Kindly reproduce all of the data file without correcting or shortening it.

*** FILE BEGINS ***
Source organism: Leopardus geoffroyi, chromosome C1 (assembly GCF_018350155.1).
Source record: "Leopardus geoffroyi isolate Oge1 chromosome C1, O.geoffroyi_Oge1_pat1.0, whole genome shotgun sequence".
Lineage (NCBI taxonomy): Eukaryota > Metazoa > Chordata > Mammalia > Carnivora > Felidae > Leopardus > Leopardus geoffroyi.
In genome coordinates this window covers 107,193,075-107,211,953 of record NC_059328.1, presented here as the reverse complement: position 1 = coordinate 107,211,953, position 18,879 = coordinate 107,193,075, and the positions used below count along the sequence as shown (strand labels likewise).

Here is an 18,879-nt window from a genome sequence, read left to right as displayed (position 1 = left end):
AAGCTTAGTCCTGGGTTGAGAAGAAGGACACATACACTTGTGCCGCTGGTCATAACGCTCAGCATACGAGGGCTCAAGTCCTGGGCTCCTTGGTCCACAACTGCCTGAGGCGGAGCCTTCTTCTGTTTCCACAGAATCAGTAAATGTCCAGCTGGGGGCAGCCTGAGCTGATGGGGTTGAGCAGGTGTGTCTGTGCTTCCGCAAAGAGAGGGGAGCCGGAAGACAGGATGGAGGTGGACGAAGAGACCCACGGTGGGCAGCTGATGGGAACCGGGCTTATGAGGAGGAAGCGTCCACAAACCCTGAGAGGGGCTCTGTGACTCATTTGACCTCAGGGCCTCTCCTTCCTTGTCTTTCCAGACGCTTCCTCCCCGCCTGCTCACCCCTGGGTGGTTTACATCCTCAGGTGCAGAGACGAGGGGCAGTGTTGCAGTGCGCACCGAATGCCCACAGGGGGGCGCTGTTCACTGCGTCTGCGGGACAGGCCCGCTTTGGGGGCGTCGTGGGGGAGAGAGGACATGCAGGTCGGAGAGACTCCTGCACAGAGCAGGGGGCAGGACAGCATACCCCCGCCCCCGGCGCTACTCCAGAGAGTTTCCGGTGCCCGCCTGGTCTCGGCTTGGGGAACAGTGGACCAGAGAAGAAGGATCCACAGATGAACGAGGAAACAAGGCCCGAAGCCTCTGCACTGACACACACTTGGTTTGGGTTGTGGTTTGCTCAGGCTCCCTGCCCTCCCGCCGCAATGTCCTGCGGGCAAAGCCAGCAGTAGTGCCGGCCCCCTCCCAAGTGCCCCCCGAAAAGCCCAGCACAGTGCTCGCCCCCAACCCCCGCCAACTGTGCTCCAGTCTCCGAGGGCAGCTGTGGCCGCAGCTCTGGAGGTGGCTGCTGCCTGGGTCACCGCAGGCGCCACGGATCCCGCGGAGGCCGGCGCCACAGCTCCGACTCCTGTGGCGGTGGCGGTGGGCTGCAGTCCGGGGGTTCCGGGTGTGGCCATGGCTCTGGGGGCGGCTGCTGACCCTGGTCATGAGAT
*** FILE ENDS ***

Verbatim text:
Source organism: Leopardus geoffroyi, chromosome C1 (assembly GCF_018350155.1).
Source record: "Leopardus geoffroyi isolate Oge1 chromosome C1, O.geoffroyi_Oge1_pat1.0, whole genome shotgun sequence".
Lineage (NCBI taxonomy): Eukaryota > Metazoa > Chordata > Mammalia > Carnivora > Felidae > Leopardus > Leopardus geoffroyi.
In genome coordinates this window covers 107,193,075-107,211,953 of record NC_059328.1, presented here as the reverse complement: position 1 = coordinate 107,211,953, position 18,879 = coordinate 107,193,075, and the positions used below count along the sequence as shown (strand labels likewise).

Here is an 18,879-nt window from a genome sequence, read left to right as displayed (position 1 = left end):
AAGCTTAGTCCTGGGTTGAGAAGAAGGACACATACACTTGTGCCGCTGGTCATAACGCTCAGCATACGAGGGCTCAAGTCCTGGGCTCCTTGGTCCACAACTGCCTGAGGCGGAGCCTTCTTCTGTTTCCACAGAATCAGTAAATGTCCAGCTGGGGGCAGCCTGAGCTGATGGGGTTGAGCAGGTGTGTCTGTGCTTCCGCAAAGAGAGGGGAGCCGGAAGACAGGATGGAGGTGGACGAAGAGACCCACGGTGGGCAGCTGATGGGAACCGGGCTTATGAGGAGGAAGCGTCCACAAACCCTGAGAGGGGCTCTGTGACTCATTTGACCTCAGGGCCTCTCCTTCCTTGTCTTTCCAGACGCTTCCTCCCCGCCTGCTCACCCCTGGGTGGTTTACATCCTCAGGTGCAGAGACGAGGGGCAGTGTTGCAGTGCGCACCGAATGCCCACAGGGGGGCGCTGTTCACTGCGTCTGCGGGACAGGCCCGCTTTGGGGGCGTCGTGGGGGAGAGAGGACATGCAGGTCGGAGAGACTCCTGCACAGAGCAGGGGGCAGGACAGCATACCCCCGCCCCCGGCGCTACTCCAGAGAGTTTCCGGTGCCCGCCTGGTCTCGGCTTGGGGAACAGTGGACCAGAGAAGAAGGATCCACAGATGAACGAGGAAACAAGGCCCGAAGCCTCTGCACTGACACACACTTGGTTTGGGTTGTGGTTTGCTCAGGCTCCCTGCCCTCCCGCCGCAATGTCCTGCGGGCAAAGCCAGCAGTAGTGCCGGCCCCCTCCCAAGTGCCCCCCGAAAAGCCCAGCACAGTGCTCGCCCCCAACCCCCGCCAACTGTGCTCCAGTCTCCGAGGGCAGCTGTGGCCGCAGCTCTGGAGGTGGCTGCTGCCTGGGTCACCGCAGGCGCCACGGATCCCGCGGAGGCCGGCGCCACAGCTCCGACTCCTGTGGCGGTGGCGGTGGGCTGCAGTCCGGGGGTTCCGGGTGTGGCCATGGCTCTGGGGGCGGCTGCTGACCCTGGTCATGAGAT